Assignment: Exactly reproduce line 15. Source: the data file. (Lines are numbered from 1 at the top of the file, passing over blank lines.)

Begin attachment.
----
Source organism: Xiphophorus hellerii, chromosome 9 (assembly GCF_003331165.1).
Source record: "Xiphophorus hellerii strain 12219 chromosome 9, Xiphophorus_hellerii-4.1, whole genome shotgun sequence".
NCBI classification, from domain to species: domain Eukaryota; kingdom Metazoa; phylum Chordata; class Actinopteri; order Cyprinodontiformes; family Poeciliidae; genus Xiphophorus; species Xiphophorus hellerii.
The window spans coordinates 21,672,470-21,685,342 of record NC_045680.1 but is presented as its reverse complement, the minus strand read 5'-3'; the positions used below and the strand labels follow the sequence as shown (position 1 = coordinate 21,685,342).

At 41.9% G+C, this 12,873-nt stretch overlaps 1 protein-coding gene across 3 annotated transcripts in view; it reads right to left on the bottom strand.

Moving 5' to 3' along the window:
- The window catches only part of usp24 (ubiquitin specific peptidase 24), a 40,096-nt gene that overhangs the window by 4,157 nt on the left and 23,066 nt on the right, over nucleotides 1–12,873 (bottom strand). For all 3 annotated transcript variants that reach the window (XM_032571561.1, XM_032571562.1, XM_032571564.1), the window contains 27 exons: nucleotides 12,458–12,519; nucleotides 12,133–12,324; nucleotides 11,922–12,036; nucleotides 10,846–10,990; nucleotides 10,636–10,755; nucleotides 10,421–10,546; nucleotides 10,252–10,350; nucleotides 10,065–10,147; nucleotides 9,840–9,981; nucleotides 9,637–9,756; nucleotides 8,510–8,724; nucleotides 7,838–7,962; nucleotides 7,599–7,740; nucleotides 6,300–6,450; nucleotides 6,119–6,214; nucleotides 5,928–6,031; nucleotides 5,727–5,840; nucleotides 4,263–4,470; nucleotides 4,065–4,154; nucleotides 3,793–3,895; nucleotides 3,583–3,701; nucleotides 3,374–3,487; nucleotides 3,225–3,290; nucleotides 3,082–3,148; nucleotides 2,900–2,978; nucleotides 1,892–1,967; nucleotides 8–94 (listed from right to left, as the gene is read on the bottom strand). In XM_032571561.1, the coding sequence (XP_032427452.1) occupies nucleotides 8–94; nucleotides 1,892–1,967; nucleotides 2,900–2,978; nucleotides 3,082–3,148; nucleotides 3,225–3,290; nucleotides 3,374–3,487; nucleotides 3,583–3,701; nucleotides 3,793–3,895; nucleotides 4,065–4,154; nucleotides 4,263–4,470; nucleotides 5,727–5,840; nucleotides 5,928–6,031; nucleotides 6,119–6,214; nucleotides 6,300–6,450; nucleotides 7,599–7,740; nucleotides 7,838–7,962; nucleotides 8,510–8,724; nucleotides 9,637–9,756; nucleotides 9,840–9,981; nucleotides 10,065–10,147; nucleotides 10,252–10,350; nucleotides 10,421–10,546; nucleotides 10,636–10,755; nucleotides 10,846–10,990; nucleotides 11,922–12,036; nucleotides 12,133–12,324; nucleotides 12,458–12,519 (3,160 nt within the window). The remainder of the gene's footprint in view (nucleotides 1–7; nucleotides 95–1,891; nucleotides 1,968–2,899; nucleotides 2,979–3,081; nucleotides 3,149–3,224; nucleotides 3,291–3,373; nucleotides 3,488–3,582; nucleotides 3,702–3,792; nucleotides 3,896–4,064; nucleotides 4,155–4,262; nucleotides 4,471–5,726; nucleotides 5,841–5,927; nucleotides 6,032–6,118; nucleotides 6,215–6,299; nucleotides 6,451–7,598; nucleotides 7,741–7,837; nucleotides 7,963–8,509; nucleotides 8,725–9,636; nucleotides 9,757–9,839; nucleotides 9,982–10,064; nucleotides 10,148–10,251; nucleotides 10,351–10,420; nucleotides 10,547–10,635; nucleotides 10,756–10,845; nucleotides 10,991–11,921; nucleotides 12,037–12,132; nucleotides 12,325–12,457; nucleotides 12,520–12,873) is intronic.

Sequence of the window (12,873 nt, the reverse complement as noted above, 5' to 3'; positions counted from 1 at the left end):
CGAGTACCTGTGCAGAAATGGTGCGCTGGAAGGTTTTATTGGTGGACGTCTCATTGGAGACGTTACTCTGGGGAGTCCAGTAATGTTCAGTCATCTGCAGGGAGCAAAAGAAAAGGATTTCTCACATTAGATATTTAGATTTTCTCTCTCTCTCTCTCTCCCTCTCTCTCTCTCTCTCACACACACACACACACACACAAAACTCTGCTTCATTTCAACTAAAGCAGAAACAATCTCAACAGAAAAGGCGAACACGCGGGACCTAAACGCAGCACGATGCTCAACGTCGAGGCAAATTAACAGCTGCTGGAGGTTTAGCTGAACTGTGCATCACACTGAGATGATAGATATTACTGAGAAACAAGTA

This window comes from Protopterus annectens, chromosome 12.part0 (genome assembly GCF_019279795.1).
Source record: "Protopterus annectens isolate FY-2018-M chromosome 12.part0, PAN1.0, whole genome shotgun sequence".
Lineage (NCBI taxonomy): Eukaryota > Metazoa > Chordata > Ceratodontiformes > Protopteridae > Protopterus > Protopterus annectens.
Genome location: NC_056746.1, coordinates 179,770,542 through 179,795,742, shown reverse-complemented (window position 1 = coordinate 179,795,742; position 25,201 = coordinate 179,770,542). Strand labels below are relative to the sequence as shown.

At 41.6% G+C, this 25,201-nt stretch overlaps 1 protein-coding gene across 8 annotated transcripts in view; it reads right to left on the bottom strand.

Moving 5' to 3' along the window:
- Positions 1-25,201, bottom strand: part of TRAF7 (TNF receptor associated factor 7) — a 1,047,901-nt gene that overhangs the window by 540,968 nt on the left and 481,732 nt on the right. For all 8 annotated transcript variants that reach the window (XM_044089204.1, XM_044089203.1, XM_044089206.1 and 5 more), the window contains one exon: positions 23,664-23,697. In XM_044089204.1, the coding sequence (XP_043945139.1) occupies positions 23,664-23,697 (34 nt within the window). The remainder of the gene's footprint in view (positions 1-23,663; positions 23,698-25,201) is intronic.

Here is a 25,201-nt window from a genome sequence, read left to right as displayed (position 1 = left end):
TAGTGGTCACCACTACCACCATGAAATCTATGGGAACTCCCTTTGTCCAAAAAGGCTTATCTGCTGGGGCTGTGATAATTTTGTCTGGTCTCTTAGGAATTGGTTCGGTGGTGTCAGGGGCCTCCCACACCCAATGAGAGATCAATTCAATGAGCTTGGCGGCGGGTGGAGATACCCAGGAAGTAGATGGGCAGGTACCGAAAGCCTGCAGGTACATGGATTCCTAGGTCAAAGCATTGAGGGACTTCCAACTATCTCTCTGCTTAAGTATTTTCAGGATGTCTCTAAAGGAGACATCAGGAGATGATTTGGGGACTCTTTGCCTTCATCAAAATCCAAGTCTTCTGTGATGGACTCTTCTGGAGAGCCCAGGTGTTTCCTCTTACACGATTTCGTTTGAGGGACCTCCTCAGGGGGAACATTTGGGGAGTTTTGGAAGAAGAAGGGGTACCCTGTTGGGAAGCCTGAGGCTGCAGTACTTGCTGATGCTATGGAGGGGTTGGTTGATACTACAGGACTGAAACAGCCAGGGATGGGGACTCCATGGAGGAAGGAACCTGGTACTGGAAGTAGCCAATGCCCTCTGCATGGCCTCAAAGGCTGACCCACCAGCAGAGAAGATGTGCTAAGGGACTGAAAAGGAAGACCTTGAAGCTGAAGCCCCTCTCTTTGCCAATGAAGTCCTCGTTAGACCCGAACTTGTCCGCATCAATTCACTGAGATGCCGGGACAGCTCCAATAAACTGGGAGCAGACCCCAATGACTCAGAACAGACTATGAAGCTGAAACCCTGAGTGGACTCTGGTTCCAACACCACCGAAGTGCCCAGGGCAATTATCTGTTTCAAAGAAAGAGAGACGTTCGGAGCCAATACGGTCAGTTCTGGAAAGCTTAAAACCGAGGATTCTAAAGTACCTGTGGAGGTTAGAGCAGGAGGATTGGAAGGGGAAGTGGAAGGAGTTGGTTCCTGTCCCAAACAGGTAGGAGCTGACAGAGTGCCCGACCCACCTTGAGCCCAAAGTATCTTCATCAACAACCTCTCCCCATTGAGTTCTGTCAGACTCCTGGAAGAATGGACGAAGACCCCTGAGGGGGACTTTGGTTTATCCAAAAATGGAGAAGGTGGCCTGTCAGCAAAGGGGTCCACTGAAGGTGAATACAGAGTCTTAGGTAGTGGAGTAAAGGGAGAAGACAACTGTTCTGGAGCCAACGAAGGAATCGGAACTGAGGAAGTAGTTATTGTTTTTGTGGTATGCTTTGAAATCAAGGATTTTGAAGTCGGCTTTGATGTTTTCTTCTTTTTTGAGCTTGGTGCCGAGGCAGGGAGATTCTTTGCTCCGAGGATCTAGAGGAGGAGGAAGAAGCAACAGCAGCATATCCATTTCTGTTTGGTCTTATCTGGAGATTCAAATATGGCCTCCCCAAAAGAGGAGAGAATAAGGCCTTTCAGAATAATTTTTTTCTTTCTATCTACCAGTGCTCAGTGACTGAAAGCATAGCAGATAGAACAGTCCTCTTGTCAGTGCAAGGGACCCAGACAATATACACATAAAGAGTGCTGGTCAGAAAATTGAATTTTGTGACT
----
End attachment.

Moving 5' to 3' along the window: